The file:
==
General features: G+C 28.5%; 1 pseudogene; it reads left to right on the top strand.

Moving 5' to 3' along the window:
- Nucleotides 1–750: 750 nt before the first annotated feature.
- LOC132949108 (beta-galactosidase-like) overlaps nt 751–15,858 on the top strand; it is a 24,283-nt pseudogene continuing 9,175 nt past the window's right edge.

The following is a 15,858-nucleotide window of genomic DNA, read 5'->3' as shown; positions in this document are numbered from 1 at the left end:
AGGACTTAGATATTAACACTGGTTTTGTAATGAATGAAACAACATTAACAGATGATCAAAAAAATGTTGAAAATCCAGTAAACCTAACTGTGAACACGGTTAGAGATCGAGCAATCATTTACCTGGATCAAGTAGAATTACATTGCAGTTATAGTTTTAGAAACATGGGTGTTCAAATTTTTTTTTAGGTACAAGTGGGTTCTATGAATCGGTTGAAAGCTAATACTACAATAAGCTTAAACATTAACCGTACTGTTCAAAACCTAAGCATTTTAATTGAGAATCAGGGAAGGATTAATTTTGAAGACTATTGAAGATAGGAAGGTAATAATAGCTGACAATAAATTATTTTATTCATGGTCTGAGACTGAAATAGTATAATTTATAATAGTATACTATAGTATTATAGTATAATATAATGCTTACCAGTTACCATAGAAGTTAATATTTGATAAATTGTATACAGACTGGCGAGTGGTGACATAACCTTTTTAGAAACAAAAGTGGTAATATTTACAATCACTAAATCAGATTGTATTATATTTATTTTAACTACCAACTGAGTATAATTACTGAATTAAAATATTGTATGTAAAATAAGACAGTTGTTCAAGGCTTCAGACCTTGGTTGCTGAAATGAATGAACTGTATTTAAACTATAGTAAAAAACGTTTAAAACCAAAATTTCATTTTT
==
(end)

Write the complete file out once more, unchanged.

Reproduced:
General features: G+C 28.5%; 1 pseudogene; it reads left to right on the top strand.

Moving 5' to 3' along the window:
- Nucleotides 1–750: 750 nt before the first annotated feature.
- LOC132949108 (beta-galactosidase-like) overlaps nt 751–15,858 on the top strand; it is a 24,283-nt pseudogene continuing 9,175 nt past the window's right edge.

The following is a 15,858-nucleotide window of genomic DNA, read 5'->3' as shown; positions in this document are numbered from 1 at the left end:
AGGACTTAGATATTAACACTGGTTTTGTAATGAATGAAACAACATTAACAGATGATCAAAAAAATGTTGAAAATCCAGTAAACCTAACTGTGAACACGGTTAGAGATCGAGCAATCATTTACCTGGATCAAGTAGAATTACATTGCAGTTATAGTTTTAGAAACATGGGTGTTCAAATTTTTTTTTAGGTACAAGTGGGTTCTATGAATCGGTTGAAAGCTAATACTACAATAAGCTTAAACATTAACCGTACTGTTCAAAACCTAAGCATTTTAATTGAGAATCAGGGAAGGATTAATTTTGAAGACTATTGAAGATAGGAAGGTAATAATAGCTGACAATAAATTATTTTATTCATGGTCTGAGACTGAAATAGTATAATTTATAATAGTATACTATAGTATTATAGTATAATATAATGCTTACCAGTTACCATAGAAGTTAATATTTGATAAATTGTATACAGACTGGCGAGTGGTGACATAACCTTTTTAGAAACAAAAGTGGTAATATTTACAATCACTAAATCAGATTGTATTATATTTATTTTAACTACCAACTGAGTATAATTACTGAATTAAAATATTGTATGTAAAATAAGACAGTTGTTCAAGGCTTCAGACCTTGGTTGCTGAAATGAATGAACTGTATTTAAACTATAGTAAAAAACGTTTAAAACCAAAATTTCATTTTT